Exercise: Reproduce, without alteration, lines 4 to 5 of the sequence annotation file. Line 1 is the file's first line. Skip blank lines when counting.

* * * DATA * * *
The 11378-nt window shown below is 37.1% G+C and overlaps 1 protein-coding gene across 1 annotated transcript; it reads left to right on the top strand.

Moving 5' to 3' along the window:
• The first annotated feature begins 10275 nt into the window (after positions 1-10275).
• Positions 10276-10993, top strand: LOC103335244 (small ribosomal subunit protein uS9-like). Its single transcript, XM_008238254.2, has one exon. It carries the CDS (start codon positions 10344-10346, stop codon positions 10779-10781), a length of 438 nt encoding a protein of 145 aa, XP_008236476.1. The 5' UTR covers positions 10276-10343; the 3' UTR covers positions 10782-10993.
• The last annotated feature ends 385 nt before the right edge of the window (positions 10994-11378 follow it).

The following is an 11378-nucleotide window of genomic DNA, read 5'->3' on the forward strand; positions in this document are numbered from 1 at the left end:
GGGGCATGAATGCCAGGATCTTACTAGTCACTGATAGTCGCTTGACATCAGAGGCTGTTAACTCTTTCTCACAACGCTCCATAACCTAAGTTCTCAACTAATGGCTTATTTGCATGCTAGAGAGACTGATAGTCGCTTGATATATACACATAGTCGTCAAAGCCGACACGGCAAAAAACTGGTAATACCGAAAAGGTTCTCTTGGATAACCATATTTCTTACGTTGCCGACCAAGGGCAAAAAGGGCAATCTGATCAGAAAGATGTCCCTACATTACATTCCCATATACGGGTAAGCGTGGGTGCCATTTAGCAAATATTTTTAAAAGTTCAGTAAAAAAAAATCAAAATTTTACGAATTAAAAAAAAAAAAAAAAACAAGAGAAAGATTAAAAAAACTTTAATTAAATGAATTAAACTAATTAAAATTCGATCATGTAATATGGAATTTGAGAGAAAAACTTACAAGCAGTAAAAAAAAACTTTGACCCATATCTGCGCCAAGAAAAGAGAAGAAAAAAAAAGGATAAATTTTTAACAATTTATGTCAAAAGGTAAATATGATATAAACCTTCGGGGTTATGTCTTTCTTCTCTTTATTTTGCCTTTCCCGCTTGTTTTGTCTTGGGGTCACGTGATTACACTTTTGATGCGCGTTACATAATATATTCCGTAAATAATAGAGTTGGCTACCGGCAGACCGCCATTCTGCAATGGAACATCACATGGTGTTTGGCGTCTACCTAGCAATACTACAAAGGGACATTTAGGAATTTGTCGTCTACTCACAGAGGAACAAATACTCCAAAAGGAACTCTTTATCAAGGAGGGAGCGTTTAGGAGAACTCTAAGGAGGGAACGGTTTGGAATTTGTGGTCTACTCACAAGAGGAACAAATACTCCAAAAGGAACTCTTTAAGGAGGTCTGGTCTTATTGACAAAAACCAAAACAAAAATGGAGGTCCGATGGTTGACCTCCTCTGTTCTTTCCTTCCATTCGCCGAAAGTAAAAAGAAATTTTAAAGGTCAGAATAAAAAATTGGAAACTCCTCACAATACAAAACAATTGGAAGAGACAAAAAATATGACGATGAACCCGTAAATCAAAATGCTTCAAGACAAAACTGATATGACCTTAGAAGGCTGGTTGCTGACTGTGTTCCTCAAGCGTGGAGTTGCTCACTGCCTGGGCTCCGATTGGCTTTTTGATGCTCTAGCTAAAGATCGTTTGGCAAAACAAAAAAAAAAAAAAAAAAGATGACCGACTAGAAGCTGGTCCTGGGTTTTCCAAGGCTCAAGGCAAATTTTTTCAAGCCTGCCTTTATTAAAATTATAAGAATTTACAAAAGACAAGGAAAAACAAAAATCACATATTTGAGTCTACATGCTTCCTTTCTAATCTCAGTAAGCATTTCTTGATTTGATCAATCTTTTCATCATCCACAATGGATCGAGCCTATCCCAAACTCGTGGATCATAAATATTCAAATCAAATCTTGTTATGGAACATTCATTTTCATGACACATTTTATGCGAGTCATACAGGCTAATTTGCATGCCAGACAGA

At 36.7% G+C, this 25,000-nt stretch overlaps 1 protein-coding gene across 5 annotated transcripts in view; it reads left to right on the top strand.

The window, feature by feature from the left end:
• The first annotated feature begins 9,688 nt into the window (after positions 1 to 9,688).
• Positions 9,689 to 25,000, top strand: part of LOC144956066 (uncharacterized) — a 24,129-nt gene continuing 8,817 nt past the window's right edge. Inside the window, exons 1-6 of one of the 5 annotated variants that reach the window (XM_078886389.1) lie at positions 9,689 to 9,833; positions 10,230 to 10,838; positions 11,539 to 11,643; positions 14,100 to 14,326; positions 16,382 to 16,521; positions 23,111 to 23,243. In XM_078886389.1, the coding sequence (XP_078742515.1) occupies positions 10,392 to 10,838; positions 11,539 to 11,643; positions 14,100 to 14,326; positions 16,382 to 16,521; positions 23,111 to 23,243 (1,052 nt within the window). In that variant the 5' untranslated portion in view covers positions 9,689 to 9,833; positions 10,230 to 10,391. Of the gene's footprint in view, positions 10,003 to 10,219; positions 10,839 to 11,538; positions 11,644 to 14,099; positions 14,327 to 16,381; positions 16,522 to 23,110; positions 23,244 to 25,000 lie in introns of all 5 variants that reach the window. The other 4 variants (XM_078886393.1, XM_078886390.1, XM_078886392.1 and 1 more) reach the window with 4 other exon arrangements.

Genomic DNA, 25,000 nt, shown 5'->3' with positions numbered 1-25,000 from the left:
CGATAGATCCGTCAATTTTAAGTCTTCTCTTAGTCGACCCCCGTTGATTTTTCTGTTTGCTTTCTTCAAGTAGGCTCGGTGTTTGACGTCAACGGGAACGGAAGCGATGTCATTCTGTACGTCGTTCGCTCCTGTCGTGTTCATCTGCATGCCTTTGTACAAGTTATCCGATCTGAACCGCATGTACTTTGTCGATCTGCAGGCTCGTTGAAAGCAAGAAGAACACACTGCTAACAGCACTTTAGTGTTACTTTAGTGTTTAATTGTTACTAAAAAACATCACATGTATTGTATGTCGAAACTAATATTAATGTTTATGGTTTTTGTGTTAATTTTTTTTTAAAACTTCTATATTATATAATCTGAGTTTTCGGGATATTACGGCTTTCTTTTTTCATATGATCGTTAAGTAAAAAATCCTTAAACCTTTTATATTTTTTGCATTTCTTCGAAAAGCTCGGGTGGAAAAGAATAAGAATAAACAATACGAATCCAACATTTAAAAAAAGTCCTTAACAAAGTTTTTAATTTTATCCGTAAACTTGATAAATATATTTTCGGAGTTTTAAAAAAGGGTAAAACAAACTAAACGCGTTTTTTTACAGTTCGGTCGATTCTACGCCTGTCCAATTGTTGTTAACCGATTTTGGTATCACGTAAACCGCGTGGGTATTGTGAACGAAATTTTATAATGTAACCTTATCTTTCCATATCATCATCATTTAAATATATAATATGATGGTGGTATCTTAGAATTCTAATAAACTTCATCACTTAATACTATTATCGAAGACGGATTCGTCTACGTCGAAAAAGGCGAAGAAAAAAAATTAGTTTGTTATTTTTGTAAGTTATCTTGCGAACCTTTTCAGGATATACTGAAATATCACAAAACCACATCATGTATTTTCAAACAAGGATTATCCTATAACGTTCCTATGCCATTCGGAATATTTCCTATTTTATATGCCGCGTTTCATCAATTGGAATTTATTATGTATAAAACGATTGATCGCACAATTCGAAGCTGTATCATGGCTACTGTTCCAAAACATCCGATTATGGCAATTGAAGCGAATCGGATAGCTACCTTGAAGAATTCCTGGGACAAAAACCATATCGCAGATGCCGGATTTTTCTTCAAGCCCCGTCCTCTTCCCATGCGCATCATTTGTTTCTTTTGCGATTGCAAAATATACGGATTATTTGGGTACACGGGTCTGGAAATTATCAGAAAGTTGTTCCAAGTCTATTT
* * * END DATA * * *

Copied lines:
• Positions 10276-10993, top strand: LOC103335244 (small ribosomal subunit protein uS9-like). Its single transcript, XM_008238254.2, has one exon. It carries the CDS (start codon positions 10344-10346, stop codon positions 10779-10781), a length of 438 nt encoding a protein of 145 aa, XP_008236476.1. The 5' UTR covers positions 10276-10343; the 3' UTR covers positions 10782-10993.
• The last annotated feature ends 385 nt before the right edge of the window (positions 10994-11378 follow it).